Broken Trust: The Onalaska Drug Plane Scandal

Four years ago, over a thousand planes were registered in a tiny East Texas town. Why would there be more planes registered in Onalaska, a town with no airport, than in cities like Seattle or San Antonio? 


In the United States, there is a legal loophole that allows foreigners to register their planes anonymously. The FAA allows foreign nationals to gain registration for their aircraft by transferring ownership to a trust company, which in turn shields the identity of the true owner of the plane. These planes that are owned by American trust companies are given an N-number and this designation gives the plane certain advantages. It places trust in people that everything going on with the plane is approved. 


WFAA wanted to know who owned all these planes in Onalaska and found that they were listed to Aircraft Guaranty Corporation, a company that was previously located in Onalaska and had since moved to Oklahoma City. Debra Mercer-Erwin, the owner of Aircraft Guaranty Corporation, stated in a 2019 interview that they collect passports and addresses of those who list their planes in her trust, and that it would be difficult for a criminal or a drug user to place their planes in her trust. 


However, it appears this was not the case. Two Aircraft Guaranty planes were cited in a 2012 federal drug smuggling investigation. Then, in 2016, the Drug Enforcement Administration seized an airplane registered to the trust and opened a criminal case. 


In 2008, a plane crashed into a home in Venezuela, killing seven people. The pilot was a twice-convicted drug smuggler and the plane was registered in the U.S. to Aircraft Guaranty. The company never identified who owned the plane.  


In 2013, a helicopter crashed into a golf course in Mexico and killed five people. Ladd Sanger, one of the managing partners at Slack Davis Sanger, represented three of the victims’ families. The helicopter that crashed was registered to Aircraft Guaranty. Sanger contacted the trust, but was never able to find out who was responsible for the accident.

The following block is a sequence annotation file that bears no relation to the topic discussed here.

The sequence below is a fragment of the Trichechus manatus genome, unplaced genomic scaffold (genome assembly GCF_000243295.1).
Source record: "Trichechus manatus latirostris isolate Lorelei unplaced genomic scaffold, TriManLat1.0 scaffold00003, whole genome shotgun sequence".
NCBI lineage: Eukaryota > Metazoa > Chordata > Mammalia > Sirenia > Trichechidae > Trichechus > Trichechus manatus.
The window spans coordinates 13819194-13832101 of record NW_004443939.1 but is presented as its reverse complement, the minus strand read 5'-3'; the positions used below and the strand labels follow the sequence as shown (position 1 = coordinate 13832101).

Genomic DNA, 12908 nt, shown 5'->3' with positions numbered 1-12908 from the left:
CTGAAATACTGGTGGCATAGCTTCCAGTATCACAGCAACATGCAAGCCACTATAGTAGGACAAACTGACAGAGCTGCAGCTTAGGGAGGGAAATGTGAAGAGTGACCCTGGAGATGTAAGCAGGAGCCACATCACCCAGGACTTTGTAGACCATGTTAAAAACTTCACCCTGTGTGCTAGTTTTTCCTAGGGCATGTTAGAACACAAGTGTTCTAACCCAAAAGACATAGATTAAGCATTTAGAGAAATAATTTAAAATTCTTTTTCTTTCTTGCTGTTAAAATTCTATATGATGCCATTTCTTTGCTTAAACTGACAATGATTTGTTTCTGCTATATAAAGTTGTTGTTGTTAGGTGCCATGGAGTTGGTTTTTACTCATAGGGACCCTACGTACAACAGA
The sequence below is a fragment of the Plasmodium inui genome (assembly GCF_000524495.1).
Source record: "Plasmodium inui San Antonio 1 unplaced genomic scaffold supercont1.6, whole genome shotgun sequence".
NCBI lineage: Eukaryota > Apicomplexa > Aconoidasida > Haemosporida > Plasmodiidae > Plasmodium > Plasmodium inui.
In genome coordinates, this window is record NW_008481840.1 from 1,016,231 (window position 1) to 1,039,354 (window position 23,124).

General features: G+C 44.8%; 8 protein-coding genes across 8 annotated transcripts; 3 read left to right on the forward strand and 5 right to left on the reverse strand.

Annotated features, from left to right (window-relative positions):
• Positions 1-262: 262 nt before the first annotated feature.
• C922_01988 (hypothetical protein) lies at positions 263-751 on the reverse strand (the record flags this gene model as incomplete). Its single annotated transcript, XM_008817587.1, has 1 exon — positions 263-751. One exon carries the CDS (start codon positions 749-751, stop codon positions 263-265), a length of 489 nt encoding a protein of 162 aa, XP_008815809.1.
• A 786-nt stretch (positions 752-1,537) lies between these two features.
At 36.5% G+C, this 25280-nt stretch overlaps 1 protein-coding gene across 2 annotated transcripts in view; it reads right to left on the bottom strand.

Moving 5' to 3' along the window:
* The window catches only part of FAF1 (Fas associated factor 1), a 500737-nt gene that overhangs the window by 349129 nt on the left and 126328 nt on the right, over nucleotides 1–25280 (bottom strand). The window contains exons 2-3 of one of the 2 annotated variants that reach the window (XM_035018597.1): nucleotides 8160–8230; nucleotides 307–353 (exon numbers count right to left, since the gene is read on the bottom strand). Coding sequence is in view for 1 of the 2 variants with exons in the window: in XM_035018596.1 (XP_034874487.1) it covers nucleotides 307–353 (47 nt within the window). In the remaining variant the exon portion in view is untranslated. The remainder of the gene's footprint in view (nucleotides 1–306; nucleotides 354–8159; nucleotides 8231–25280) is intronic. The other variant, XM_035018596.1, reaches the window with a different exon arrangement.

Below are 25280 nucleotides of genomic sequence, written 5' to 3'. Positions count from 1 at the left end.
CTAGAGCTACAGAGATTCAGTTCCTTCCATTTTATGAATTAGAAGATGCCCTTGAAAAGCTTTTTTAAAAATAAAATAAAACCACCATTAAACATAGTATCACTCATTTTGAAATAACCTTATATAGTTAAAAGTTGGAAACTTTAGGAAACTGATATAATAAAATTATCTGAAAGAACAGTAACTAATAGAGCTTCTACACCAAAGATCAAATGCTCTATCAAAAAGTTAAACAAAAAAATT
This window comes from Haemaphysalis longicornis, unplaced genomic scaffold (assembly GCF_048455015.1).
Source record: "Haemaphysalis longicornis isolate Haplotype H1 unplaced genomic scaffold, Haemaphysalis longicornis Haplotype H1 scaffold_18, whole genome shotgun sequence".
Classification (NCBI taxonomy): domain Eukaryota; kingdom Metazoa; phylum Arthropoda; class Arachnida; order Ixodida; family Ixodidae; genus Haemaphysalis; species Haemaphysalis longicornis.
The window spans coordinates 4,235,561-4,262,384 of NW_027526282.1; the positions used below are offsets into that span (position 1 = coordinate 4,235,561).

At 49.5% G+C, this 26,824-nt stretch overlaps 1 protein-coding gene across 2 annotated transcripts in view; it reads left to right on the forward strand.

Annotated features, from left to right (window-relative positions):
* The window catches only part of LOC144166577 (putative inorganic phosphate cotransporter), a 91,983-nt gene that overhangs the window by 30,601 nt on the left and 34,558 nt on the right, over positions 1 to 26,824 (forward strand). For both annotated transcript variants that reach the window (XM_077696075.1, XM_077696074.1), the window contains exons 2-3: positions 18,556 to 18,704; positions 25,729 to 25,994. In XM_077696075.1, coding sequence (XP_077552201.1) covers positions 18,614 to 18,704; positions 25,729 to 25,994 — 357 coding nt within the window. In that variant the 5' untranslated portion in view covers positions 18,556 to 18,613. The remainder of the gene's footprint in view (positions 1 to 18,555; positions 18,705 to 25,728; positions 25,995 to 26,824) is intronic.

In April of 2019, the government demanded that Aircraft Guaranty hand over information on all aircraft being operated overseas. It was found that some of the planes held in the trust were being repeatedly sold and the trust didn’t know who actually owned the planes. When investigators continued digging into Aircraft Guaranty’s records, they also discovered a Ponzi scheme. 


Mercer-Erwin went to trial to face accusations of putting planes into the hands of drug traffickers. Trial testimony showed cartels flew U.S.-registered aircraft from Mexico to cocaine-producing countries in South America to be loaded. The drugs were then smuggled into the United States. 


Interestingly, after Mercer-Erwin’s indictment, there was a large decrease in the amount of cocaine air trafficking. High-ranking Latin American officials testified that they saw drug flights fall from hundreds down to a few, over a two-day period. The number of jets carrying drugs in the Caribbean dropped 59% from 2020 to 2022. There was also a 29% drop in cocaine seizures in Central America during this period. It is believed that Mercer-Erwin’s indictment contributed to this. 


After deliberations, the jury convicted Mercer-Erwin of being a drug trafficker and convicted her in connection with the Ponzi scheme. She now awaits sentencing and faces up to life in prison. 


The week of the trial, Congressman Lynch reintroduced the Aircraft Ownership Transparency Act, which requires that the identity of foreign plane owners must be held on file with the FAA. 


Ladd Sanger has over 25 years of experience representing clients in aviation legal matters. He is an FAA-licensed Airline Transport Pilot with a jet type rating in addition to being a licensed helicopter pilot. He understands the technical aspects of aviation crashes. 


Since 1993, Slack Davis Sanger has served clients nationally and internationally with personal injury claims, wrongful death, and medical malpractice suits. With a combined experience of more than 250 years, Slack Davis Sanger attorneys have extensive experience in litigation involving aviation accidents.

For more information or to speak with Mike Slack, please contact Marketing Director Stephanie Eitrheim at Slack Davis Sanger at 512-225-5322 or